Are You Going to Eat That?

Are You Going to Eat That?

VattaA mystery writer friend of mine once remarked that he didn’t care for crime novels that included either cats or recipes – unless they were recipes on how to cook cats. My friend was kidding (mostly), but I’m sure plenty would agree with his sentiments. Not everyone is fascinated by food or cooking, and that can affect readers’ reactions when they encounter these things in the books they’re reading.

But like it or not, there’s a purpose being served by every mouthful of food and every drop of drink in every book or story we read – or write.

No matter the genre, food and drink can certainly provide motivation in terms of characters’ taking action to acquire some. Every book that has a trading empire at its core (think Elizabeth Moon’s Ky Vatta books, or Robin Hobb’s The Liveship Traders) deals at least in part with the availability of foods, especially spices.

As a general rule, however, food and drink don’t drive the plot. Even in the mystery novels, the recipes aren’t usually directly involved in either the crime or the solution – though the same can’t be said for the cats.

But I digress.

So how do food and drink serve the story if they don’t drive the plot? They give details of setting and character, of course. They lend, in other words, another necessary touch of verisimilitude to the setting of the story – something that’s perhaps even more important to Fantasy and SF writing than it is to other genres. Though that was what my crime-writing friend was objecting to: It’s just not all that believable that so many murderers and their victims are so preoccupied with muffin recipes.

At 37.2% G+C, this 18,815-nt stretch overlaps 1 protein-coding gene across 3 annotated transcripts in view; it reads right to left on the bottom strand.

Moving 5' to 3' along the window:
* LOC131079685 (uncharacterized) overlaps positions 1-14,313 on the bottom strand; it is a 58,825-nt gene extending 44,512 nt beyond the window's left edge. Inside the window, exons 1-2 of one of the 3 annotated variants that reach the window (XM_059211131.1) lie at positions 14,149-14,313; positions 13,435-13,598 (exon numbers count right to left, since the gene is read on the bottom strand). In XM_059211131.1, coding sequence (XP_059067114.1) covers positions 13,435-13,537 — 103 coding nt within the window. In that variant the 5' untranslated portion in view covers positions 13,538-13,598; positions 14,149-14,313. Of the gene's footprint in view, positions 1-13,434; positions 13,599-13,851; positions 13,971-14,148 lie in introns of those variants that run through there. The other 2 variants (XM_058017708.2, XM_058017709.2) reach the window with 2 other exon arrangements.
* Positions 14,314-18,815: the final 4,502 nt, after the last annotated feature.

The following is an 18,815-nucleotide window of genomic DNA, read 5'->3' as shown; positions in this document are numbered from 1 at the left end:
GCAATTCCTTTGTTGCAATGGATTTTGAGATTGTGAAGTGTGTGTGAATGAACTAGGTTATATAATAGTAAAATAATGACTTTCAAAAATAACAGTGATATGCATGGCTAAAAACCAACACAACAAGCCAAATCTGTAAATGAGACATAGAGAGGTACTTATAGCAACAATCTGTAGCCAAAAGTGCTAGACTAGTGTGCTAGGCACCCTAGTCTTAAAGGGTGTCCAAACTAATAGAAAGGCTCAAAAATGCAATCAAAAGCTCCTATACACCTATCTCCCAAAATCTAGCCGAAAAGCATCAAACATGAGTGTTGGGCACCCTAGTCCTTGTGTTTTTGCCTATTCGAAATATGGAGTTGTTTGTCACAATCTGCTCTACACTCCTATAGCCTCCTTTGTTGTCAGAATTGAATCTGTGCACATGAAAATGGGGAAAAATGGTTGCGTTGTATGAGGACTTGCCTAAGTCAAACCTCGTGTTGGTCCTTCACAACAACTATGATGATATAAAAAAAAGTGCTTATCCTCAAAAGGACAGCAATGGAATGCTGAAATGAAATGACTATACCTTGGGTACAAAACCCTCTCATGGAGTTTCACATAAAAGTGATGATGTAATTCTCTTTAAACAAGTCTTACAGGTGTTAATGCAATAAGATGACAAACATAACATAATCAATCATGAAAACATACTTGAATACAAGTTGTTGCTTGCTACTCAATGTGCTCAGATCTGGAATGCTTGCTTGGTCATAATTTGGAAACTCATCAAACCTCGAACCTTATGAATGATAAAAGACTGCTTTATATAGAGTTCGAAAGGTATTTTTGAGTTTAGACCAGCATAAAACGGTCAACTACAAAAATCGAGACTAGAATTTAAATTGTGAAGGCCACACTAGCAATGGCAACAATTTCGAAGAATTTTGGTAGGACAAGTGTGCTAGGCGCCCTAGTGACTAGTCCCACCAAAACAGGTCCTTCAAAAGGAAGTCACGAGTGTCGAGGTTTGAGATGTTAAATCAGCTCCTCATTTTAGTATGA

Like my friend, Fantasy and SF readers and writers probably aren’t much preoccupied with recipes – though I won’t make the same claim for the muffins themselves. We’ve got to be considerably more conscious of food-and-drink details than our crime-writing counterparts, however. Verisimilitude of setting isn’t all that concerns us; we have to think in terms of world building.

TrekTOSAnd now that viewers and readers are so much more sophisticated and well-informed than they used to be – thanks, Food Channel – we’ve got to be even more conscious in our world building than we used to be.

In Star Trek TOS, there wasn’t a lot of reference to what the crew were eating, or where, or even when. But that changed in TNG and the subsequent series. When Picard asks the replicator for his Earl Grey tea (hot), that tells us something about the level of technology in his civilization, as well as something about him personally.

Include non-humans in the crew and you have an absolute need to add new cuisines – otherwise, you’re asking for too much suspension of disbelief. And don’t forget Ten Forward, or any lounge or mess hall where the crew hangs out. What do people do when they aren’t at work? They eat and they drink. (Yes, yes, I know, the Holodeck. Get off my back. I’ll bet a lot of people were visiting restaurants while they were using it.)